Not much is known about James Lates (c.1740-1777). He was a son of David Francisco Lates, a Hebrew scholar who taught modern languages at Oxford University. James studied in Italy and on his return to England was described as ‘the first Oxford Jewish composer’. The local newspaper reported his marriage on 29 October 1768 to Miss Joanna Day, ‘a Lady of exceeding good Accomplishments, with a very handsome Fortune’. He played in the Holywell Music Room orchestra, probably as principal second violin, and in other concerts in the vicinity of Oxford. He entered the service as musician to George Spencer, 4th Duke of Marlborough (interestingly enough, a close relative of George, 2nd Earl Spencer and his viola da gamba playing wife Lavinia Bingham, see below.) As Lates most likely knew of Lavinia’s and her mother-in-law, Georgiana Poyntz’s virtuosity on the gamba, and that they would have had connections with Abel in London, it is not inconceivable that these extremely charming trios would have been played on the gamba.

Carl Friedrich Abel (1723-1787) was born in Köthen, where his father, Christian Ferdinand Abel, had worked for years as the principal viola da gamba and cello player in the court orchestra. In 1723 Abel senior became director of the orchestra, when the previous director, Johann Sebastian Bach, moved to Leipzig. The young Abel later boarded at St. Thomas School, Leipzig, where he was taught by Bach. On Bach's recommendation in 1743 he was able to join Johann Adolph Hasse's court orchestra at Dresden where he remained for fifteen years. In 1759 Abel went to England and became chamber-musician to Queen Charlotte, in 1764. In 1762, Johann Christian Bach joined him in London, and the friendship between him and Abel led, in 1765, to the establishment of the famous Bach-Abel concerts. Abel composed symphonies, overtures, insertion arias for other composers’ operas, and chamber music, and remained in great demand as a player on various instruments. He traveled to Germany and France between 1782 and 1785, and upon his return to London, became a leading member of the Professional Concerts at the Hanover Square Rooms. He died in London on 20 June 1787. He was buried, as was Bach five years earlier, in the churchyard of St Pancras Old Church.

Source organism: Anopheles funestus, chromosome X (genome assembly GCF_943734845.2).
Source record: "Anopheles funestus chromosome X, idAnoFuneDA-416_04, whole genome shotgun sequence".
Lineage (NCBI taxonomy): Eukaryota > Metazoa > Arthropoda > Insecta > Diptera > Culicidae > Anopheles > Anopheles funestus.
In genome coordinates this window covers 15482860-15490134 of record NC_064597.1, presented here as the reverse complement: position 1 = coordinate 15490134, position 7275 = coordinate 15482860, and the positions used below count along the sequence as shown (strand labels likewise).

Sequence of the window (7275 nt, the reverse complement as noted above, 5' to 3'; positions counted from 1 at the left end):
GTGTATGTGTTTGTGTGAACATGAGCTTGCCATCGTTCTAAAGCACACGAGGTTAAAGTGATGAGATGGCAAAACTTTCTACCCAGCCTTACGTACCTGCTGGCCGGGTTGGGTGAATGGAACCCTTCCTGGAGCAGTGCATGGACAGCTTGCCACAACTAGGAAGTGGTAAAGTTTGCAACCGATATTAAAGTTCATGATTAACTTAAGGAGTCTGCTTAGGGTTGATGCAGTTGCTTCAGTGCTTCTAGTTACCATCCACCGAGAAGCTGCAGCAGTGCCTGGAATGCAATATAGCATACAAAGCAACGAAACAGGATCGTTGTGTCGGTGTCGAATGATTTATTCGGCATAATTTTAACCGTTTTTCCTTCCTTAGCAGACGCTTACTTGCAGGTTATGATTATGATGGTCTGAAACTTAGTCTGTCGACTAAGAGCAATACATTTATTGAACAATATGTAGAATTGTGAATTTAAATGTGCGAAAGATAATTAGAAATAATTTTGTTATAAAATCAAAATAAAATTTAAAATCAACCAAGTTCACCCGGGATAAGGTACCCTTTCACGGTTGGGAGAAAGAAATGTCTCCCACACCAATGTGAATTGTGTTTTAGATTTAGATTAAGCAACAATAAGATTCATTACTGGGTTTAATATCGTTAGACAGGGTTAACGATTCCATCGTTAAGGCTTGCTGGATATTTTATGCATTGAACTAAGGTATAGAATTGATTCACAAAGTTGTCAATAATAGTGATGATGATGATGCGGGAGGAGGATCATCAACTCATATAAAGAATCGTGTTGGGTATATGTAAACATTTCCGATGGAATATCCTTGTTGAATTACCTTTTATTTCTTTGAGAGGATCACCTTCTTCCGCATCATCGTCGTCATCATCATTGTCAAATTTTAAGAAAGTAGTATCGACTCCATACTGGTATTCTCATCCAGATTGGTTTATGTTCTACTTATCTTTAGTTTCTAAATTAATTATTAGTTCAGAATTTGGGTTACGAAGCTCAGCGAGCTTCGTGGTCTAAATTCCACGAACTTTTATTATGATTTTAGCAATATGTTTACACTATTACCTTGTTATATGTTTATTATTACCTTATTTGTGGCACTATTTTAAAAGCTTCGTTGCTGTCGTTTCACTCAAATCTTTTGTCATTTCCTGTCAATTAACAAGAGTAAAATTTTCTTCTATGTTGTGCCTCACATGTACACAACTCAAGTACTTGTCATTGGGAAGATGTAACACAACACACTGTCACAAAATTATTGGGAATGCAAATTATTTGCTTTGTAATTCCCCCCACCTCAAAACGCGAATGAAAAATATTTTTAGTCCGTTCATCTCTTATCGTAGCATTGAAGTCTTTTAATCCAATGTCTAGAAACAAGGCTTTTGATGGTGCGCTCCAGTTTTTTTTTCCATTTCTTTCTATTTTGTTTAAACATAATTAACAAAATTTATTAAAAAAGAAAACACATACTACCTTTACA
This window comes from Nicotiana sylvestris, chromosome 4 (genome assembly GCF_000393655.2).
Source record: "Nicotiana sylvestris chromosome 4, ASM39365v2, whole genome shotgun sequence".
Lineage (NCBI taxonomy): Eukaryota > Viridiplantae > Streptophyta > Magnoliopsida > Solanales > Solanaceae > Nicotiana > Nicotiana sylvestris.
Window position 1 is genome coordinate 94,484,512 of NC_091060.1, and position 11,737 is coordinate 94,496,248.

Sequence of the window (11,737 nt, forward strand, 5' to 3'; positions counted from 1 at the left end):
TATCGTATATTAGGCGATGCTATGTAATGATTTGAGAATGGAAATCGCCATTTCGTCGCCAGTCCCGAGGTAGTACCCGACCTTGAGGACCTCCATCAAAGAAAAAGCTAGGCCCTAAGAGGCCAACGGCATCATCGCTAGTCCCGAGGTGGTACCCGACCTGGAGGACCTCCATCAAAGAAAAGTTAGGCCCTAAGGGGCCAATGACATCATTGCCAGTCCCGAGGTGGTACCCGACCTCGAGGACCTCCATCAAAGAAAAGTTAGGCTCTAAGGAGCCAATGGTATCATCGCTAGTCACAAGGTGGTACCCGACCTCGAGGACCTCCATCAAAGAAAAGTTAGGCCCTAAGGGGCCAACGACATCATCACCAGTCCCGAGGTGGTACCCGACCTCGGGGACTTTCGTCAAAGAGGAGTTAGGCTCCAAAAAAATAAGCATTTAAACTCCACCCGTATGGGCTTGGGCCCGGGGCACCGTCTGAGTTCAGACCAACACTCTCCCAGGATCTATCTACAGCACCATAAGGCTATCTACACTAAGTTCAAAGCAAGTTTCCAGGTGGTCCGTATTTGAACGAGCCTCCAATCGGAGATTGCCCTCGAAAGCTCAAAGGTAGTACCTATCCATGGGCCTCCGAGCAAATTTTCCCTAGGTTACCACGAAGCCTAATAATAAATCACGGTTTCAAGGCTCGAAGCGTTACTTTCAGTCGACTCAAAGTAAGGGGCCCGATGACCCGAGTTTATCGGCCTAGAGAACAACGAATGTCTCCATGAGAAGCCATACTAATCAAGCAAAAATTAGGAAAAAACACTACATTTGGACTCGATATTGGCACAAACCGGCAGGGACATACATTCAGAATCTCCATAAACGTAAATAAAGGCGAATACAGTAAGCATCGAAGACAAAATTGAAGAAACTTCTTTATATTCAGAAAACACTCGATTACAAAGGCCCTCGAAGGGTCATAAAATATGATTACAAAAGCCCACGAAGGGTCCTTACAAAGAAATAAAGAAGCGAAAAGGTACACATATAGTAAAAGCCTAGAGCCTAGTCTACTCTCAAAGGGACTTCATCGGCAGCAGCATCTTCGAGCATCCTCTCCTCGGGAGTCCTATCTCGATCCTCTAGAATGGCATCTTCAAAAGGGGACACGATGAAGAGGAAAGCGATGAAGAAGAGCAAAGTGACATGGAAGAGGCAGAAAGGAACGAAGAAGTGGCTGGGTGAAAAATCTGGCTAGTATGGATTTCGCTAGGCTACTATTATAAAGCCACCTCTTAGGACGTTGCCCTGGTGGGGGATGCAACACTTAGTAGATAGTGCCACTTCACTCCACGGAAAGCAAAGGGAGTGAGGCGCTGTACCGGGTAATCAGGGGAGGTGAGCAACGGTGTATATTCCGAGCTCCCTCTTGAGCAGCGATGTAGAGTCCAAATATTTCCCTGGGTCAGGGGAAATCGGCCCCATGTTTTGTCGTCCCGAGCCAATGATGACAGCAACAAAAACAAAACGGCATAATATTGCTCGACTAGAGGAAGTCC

-- Notes by Michael Jarvis & Sam Stadlen


Single Tickets:

  Adults: $30

  Seniors/Students: $25


Festival Passes:

  Adults: $100

  Seniors/Students: $80 

Single Tickets and Festival Passes for the Pacific Baroque Festival can be purchased:


Online here (purchase now)

By phone:​ 250.386.5311 from the Box Office (Victoria Conservatory of Music)

In person (tickets available from November 23):

  • At the Box Office: 900 Johnson Street, Victoria BC (Victoria Conservatory of Music)

  • At the Cathedral Office: 930 Burdett Avenue)

  • And at the following outlets:

    • Ivy’s Bookshop: 2188 Oak Bay Ave.

    • Tanner’s Books: 2436 Beacon ave, Sidney

    • Munro’s Books: 1108 Government St.


Parking Information


The Victoria Conservatory of Music's Alix Goolden Hall is located at the corner of Quadra St. and Pandora Ave.

The VCM parking lot is reserved for staff and faculty at all times. Street parking and public lots are available within short walking distance.





bottom of page